Sharpton registering black voters in swing states
PHILADELPHIA (Reuters) - U.S. civil rights campaigner and Barack Obama supporter Al Sharpton is registering blacks to vote in six battleground states that could help swing the November 4 presidential election.
Sharpton, a fiery campaigner who sought the Democratic nomination in 2004, aims to register at least a quarter of the estimated 9.5 million unregistered blacks nationally.
The campaign is targeting Pennsylvania, Ohio, Missouri, Florida, North Carolina and Michigan, possibly pivotal states in the contest between Obama, a Democrat who would be the first black U.S. president, and Republican John McCain.
The proportion of unregistered blacks ranges from 12 percent in Missouri to 44 percent in Nevada, according to Sharpton's nonpartisan National Action Network. The rates are higher among 18- to 24-year-olds.
In Pennsylvania, where Democrat John Kerry beat Republican President George W. Bush by 2.5 points in 2004, 36 percent of blacks, or about 500,000 people, are unregistered, Sharpton said.
"That could be the difference of who wins or loses in Pennsylvania," Sharpton told high school students at a rally at the University of Pennsylvania. "Who wins the White House can be based not on who votes but who doesn't vote."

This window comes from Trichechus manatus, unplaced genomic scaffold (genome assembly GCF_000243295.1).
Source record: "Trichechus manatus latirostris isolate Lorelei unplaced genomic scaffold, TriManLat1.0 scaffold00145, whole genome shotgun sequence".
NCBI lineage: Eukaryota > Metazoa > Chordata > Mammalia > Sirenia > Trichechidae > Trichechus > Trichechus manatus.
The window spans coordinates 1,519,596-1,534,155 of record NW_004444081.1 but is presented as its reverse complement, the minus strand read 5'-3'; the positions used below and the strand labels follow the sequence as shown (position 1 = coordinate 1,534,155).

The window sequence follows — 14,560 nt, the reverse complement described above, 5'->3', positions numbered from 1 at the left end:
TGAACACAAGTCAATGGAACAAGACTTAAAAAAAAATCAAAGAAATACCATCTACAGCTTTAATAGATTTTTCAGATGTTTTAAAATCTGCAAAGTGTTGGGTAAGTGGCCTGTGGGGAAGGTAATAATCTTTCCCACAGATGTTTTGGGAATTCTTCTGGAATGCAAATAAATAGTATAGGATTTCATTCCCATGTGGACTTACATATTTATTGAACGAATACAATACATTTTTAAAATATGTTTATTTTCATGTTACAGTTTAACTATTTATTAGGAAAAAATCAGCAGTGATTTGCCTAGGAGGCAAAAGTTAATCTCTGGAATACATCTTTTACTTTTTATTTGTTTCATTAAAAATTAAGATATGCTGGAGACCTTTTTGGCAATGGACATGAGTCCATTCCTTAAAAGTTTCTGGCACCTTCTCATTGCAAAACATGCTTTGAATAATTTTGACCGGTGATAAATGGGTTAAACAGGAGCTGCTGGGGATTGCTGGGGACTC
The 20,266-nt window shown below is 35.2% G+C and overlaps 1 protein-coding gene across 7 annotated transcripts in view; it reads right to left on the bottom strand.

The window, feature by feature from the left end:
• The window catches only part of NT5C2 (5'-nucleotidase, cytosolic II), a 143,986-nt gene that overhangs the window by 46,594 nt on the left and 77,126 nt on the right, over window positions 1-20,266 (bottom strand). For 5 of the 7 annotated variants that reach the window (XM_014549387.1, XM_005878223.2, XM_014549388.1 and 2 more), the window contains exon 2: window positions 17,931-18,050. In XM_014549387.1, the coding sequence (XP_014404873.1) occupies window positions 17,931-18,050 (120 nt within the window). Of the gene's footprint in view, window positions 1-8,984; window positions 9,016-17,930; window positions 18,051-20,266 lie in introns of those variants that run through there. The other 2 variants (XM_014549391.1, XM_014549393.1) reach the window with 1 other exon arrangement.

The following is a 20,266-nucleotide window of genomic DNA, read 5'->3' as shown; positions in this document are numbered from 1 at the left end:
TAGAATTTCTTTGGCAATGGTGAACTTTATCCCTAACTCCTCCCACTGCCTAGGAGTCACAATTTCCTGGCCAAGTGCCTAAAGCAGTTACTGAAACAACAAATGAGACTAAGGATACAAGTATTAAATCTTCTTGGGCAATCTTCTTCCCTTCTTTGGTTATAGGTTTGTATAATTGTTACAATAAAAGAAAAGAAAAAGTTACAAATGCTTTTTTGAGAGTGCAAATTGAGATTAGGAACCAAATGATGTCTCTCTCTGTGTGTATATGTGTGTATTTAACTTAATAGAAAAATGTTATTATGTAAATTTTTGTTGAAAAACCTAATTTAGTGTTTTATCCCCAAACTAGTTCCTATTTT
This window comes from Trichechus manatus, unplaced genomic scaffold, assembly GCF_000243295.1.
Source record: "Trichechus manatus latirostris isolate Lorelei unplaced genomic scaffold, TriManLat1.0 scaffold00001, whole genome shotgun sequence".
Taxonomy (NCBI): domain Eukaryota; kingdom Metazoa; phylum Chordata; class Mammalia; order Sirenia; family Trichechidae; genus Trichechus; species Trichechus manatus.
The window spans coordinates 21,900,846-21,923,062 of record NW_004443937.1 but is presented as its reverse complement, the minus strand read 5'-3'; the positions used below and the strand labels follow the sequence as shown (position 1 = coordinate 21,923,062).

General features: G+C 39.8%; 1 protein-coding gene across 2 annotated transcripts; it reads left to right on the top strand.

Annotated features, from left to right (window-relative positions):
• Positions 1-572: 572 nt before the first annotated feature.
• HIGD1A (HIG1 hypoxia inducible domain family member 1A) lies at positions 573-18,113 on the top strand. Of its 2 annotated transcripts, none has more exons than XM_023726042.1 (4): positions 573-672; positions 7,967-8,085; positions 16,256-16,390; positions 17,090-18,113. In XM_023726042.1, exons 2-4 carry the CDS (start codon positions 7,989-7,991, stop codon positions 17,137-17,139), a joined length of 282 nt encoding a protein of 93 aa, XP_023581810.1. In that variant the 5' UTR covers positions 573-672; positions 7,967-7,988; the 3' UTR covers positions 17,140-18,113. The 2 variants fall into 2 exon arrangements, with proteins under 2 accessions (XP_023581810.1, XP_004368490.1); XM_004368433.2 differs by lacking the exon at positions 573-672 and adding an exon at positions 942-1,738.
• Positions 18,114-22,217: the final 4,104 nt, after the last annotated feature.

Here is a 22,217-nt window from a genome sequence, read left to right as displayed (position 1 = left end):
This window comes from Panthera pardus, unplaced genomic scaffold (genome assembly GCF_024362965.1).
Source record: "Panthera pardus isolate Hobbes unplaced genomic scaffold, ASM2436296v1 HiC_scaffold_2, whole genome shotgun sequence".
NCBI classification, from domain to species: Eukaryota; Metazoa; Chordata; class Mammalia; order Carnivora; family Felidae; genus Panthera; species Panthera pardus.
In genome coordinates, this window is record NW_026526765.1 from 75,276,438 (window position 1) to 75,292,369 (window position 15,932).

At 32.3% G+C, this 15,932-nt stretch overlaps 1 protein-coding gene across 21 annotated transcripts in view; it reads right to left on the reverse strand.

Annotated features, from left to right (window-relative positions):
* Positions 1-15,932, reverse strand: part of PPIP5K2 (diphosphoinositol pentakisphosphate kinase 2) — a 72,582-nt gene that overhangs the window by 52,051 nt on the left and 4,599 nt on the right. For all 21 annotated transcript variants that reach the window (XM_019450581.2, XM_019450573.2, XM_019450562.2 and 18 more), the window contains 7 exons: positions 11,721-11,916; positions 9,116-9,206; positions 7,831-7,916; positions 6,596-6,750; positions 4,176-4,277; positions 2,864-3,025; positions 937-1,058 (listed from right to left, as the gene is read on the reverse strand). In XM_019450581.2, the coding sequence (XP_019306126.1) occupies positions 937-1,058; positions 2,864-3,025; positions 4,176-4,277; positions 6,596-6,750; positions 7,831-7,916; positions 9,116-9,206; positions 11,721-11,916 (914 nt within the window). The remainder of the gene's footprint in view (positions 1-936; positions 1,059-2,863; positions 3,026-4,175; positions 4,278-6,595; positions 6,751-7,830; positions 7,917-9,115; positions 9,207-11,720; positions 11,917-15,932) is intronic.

The presidential election is decided by 50 statewide contests, with each state assigned electoral votes proportionate to population.
In nearly all cases, the candidate who wins the state takes all its electoral votes, meaning any state could swing a close election as happened with Florida in 2000 and Ohio in 2004.
Elijah Anderson, a sociology professor at Yale University, said the registration drive was more likely to succeed this election because many African-Americans were energized by Obama's candidacy.
"This is a historic election, and the fact that there is an African-American man on the ticket is especially exciting for black people," Anderson said.
During a bus tour by Sharpton of largely black North Philadelphia, local resident Debbie Hayes said she did not vote in the 2004 presidential election because she had just moved and local election officials did not have a record of her new address.
Hayes, 28, who is unemployed, said she registered this time because "Obama's running for president."
Lawrence Sims, 56, a trash truck driver, said he was not registered to vote in 2004, but "I just registered the other day because I'm going to vote for Obama."
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